In the latest State of Remote Work report released annually by social media management company Buffer, researchers polled nearly 2,500 remote professionals about the benefits and struggles of telecommuting. Ninety-nine percent of respondents said they would like to work remotely, at least some of the time, for the rest of their career.
As a fully remote worker myself, this comes as no surprise. It’s true that telecommuting presents a few inherent difficulties, but for most of us digital nomads, those hurdles are vastly outweighed by its advantages, which are bountiful.
Best of all, these benefits avail everyone within the chain of production — employee and employer, client and consumer.
1. Access to the Best Talent
When companies recruit beyond their own backyards, they open doors to a whole new world — literally — of skilled professionals whose paths they may otherwise never have crossed.
Here at PRI, for instance, we operate with an entirely distributed team. My colleagues and I work from our homes (and yes, coffee shops) in Colorado, North Carolina, Florida, New York, Tamil Nadu (India), Berlin, and many other locations.
This geographical flexibility enables our hiring managers to choose from a wide pool of prospective employees, ensuring that we’re recruiting teammates who truly fit our and our clients’ needs.
2. Diversity and Meritocracy
Another positive effect of thinking globally (rather than locally) is that it tends to place skills above personal connections, resulting in more opportunities to cultivate a diverse and meritocratic workforce. In The Startup, BlockSparks CEO Maya Middlemiss writes: “Being able to hire in a location-independent world means a greater chance of diversity-by-default, decreasing the likelihood of hiring in one’s own image simply due to coincidence.”
When you ensure that your conference room (er, Slack channel) is filled with people from a variety of professional, social, and geographic backgrounds, your company is more likely to solve complex problems and create innovative products that serve users better overall.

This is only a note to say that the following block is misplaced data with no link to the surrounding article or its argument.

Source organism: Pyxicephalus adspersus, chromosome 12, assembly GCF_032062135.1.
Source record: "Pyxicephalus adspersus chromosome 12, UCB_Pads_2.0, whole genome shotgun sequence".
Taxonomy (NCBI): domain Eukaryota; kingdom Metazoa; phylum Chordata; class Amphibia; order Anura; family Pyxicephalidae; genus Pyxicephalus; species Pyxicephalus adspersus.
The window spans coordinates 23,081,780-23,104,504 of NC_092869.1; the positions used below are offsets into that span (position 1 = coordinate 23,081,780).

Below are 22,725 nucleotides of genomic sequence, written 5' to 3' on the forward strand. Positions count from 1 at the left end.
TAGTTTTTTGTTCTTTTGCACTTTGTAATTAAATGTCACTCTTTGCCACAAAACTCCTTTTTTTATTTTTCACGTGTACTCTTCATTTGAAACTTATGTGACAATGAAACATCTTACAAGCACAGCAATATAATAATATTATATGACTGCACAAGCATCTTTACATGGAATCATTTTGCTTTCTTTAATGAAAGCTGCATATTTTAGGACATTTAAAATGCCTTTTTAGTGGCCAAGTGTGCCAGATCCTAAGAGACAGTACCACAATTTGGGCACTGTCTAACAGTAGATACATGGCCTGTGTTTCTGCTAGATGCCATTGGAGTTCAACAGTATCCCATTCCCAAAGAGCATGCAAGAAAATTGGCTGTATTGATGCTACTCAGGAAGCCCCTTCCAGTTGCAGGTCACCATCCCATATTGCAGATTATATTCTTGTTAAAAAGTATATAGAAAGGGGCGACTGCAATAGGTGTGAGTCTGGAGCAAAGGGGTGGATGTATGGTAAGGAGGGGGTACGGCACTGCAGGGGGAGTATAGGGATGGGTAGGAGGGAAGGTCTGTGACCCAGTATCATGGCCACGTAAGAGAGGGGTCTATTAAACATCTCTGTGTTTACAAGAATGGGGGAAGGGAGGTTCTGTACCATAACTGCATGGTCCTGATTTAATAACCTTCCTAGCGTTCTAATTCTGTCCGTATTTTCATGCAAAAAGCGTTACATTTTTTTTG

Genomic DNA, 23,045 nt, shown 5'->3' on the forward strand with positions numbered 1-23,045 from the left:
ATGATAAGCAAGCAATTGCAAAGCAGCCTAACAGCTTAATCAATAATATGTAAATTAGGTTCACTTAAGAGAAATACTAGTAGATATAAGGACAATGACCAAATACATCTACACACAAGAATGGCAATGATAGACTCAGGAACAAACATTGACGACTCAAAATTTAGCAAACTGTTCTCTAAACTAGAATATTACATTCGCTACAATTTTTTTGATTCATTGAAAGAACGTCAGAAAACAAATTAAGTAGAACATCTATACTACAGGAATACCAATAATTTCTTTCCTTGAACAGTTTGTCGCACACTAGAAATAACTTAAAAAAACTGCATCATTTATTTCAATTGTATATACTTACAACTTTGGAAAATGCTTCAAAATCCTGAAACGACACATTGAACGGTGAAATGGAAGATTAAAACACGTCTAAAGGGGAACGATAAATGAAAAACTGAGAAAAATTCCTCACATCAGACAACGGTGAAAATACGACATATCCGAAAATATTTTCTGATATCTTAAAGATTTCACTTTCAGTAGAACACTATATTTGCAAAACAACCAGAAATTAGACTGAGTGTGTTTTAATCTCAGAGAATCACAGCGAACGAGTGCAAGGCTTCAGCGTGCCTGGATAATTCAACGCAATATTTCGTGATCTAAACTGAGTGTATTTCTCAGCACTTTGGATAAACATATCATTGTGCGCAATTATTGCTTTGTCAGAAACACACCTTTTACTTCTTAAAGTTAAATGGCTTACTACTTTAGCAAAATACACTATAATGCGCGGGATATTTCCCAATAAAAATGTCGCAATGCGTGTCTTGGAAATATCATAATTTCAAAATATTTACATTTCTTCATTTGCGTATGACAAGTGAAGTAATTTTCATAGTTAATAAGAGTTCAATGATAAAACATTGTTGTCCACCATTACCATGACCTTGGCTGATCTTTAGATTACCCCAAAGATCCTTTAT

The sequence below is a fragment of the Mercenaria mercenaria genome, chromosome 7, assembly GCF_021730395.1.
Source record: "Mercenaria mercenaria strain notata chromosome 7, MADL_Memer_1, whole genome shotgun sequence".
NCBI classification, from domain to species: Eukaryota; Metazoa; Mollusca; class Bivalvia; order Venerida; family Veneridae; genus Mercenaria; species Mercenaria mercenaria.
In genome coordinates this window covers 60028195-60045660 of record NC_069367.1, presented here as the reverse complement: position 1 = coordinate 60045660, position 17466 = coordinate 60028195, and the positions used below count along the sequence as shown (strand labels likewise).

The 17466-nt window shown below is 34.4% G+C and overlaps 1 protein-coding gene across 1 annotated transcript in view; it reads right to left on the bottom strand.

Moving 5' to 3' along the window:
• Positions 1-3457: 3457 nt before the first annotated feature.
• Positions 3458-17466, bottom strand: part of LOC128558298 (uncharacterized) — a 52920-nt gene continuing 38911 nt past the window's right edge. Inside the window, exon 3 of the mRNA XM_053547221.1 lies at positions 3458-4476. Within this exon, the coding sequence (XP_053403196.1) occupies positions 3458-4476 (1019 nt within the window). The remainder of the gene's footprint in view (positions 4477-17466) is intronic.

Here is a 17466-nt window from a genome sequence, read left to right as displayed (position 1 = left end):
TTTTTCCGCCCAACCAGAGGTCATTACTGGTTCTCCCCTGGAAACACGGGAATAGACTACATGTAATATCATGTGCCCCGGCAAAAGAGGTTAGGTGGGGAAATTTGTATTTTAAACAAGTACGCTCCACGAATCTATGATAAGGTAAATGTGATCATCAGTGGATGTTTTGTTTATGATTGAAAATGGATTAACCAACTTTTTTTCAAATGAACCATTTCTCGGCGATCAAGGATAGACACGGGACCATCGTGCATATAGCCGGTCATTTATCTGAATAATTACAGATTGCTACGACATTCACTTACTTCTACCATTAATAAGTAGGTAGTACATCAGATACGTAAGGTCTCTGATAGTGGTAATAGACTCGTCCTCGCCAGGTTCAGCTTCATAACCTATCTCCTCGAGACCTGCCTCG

3. Increased Productivity
Despite the common managerial concern that working from home enables laziness, multiple studies have revealed that it actually increases productivity.
The perfect formula for a productive day varies from person to person, which is why remote work works for so many of us — it’s customizable! Can’t function without a midday jog? Does loud music (or complete silence) unharness your creativity? In the mood for bright, natural lighting one day and the warm glow of a desk lamp the next? Go for it — all of it.
When we have autonomy to create environments that fit our own work styles, we optimize our ability to concentrate, think creatively, get organized, and stay motivated.
4. No. More. Commuting.
Commuting is no superficial nuisance; it’s a source of real mental and physical stress, especially for those who endure long-distance commutes, which, according to the U.S. Census, is becoming increasingly common among Americans.
Research has shown that commuting is associated with oodles of physical and social issues — ranging from headaches and high blood pressure to fatigue and severe sleep deprivation, and even the deterioration of hobbies and personal relationships.
Simply put, employees who don’t have to commute aren’t squandering precious time and energy on the road, away from their desks or families. They spend less on fuel (and food), they get more rest, and they enjoy a greater sense of overall well-being.
5. Less Turnover
Another remote working report, this one by video conferencing company Owl Labs, found that remote workers were more likely than on-site workers to be happy in their jobs, with 80% of all respondents agreeing that working remotely would make them feel like their employer cares. In turn, the remote and hybrid companies surveyed experienced 25% less employee turnover than their on-site counterparts.
What all these surveys and statistics add up to is this:
Remote teams foster happiness, and happy employees are both productive and loyal.
If you’re interested in transitioning to a hybrid or fully remote workplace, or you just want to learn more about living your best remote life, check out the resources below.